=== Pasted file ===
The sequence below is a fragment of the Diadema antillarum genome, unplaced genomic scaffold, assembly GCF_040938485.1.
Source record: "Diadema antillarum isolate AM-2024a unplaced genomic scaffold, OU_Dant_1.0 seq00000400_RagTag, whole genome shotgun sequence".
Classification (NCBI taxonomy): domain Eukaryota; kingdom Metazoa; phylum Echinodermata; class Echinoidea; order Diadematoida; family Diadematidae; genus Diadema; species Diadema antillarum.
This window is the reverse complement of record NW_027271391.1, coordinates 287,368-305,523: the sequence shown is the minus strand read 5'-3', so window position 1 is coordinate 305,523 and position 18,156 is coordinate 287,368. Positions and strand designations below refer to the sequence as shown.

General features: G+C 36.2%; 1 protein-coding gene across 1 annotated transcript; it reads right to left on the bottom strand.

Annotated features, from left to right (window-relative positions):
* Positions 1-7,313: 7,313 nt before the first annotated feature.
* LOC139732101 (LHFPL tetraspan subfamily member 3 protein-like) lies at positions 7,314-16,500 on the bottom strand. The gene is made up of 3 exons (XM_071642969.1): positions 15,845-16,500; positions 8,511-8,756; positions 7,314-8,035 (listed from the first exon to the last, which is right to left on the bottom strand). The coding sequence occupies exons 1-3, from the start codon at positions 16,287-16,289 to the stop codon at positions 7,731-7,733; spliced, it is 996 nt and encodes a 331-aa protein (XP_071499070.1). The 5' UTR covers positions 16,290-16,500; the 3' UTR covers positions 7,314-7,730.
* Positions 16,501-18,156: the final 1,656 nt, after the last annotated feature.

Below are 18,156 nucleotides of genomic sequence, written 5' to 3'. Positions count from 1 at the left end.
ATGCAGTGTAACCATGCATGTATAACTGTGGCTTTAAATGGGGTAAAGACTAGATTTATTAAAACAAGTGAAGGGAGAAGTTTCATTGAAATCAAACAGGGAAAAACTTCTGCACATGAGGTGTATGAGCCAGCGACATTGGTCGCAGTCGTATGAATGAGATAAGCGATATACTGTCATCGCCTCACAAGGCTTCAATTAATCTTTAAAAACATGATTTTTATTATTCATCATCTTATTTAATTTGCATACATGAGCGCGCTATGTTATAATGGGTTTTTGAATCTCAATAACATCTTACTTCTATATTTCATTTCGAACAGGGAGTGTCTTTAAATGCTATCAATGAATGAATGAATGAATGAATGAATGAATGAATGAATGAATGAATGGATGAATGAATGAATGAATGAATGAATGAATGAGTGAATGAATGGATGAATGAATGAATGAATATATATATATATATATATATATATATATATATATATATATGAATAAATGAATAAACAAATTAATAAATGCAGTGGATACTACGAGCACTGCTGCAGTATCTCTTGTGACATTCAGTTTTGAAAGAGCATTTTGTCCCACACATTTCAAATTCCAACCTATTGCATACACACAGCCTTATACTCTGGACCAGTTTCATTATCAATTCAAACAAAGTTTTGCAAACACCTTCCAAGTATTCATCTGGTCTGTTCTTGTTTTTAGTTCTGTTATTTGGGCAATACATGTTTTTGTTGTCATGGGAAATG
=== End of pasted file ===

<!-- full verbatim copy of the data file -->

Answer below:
The sequence below is a fragment of the Diadema antillarum genome, unplaced genomic scaffold, assembly GCF_040938485.1.
Source record: "Diadema antillarum isolate AM-2024a unplaced genomic scaffold, OU_Dant_1.0 seq00000400_RagTag, whole genome shotgun sequence".
Classification (NCBI taxonomy): domain Eukaryota; kingdom Metazoa; phylum Echinodermata; class Echinoidea; order Diadematoida; family Diadematidae; genus Diadema; species Diadema antillarum.
This window is the reverse complement of record NW_027271391.1, coordinates 287,368-305,523: the sequence shown is the minus strand read 5'-3', so window position 1 is coordinate 305,523 and position 18,156 is coordinate 287,368. Positions and strand designations below refer to the sequence as shown.

General features: G+C 36.2%; 1 protein-coding gene across 1 annotated transcript; it reads right to left on the bottom strand.

Annotated features, from left to right (window-relative positions):
* Positions 1-7,313: 7,313 nt before the first annotated feature.
* LOC139732101 (LHFPL tetraspan subfamily member 3 protein-like) lies at positions 7,314-16,500 on the bottom strand. The gene is made up of 3 exons (XM_071642969.1): positions 15,845-16,500; positions 8,511-8,756; positions 7,314-8,035 (listed from the first exon to the last, which is right to left on the bottom strand). The coding sequence occupies exons 1-3, from the start codon at positions 16,287-16,289 to the stop codon at positions 7,731-7,733; spliced, it is 996 nt and encodes a 331-aa protein (XP_071499070.1). The 5' UTR covers positions 16,290-16,500; the 3' UTR covers positions 7,314-7,730.
* Positions 16,501-18,156: the final 1,656 nt, after the last annotated feature.

Below are 18,156 nucleotides of genomic sequence, written 5' to 3'. Positions count from 1 at the left end.
ATGCAGTGTAACCATGCATGTATAACTGTGGCTTTAAATGGGGTAAAGACTAGATTTATTAAAACAAGTGAAGGGAGAAGTTTCATTGAAATCAAACAGGGAAAAACTTCTGCACATGAGGTGTATGAGCCAGCGACATTGGTCGCAGTCGTATGAATGAGATAAGCGATATACTGTCATCGCCTCACAAGGCTTCAATTAATCTTTAAAAACATGATTTTTATTATTCATCATCTTATTTAATTTGCATACATGAGCGCGCTATGTTATAATGGGTTTTTGAATCTCAATAACATCTTACTTCTATATTTCATTTCGAACAGGGAGTGTCTTTAAATGCTATCAATGAATGAATGAATGAATGAATGAATGAATGAATGAATGAATGAATGGATGAATGAATGAATGAATGAATGAATGAATGAGTGAATGAATGGATGAATGAATGAATGAATATATATATATATATATATATATATATATATATATATATATGAATAAATGAATAAACAAATTAATAAATGCAGTGGATACTACGAGCACTGCTGCAGTATCTCTTGTGACATTCAGTTTTGAAAGAGCATTTTGTCCCACACATTTCAAATTCCAACCTATTGCATACACACAGCCTTATACTCTGGACCAGTTTCATTATCAATTCAAACAAAGTTTTGCAAACACCTTCCAAGTATTCATCTGGTCTGTTCTTGTTTTTAGTTCTGTTATTTGGGCAATACATGTTTTTGTTGTCATGGGAAATG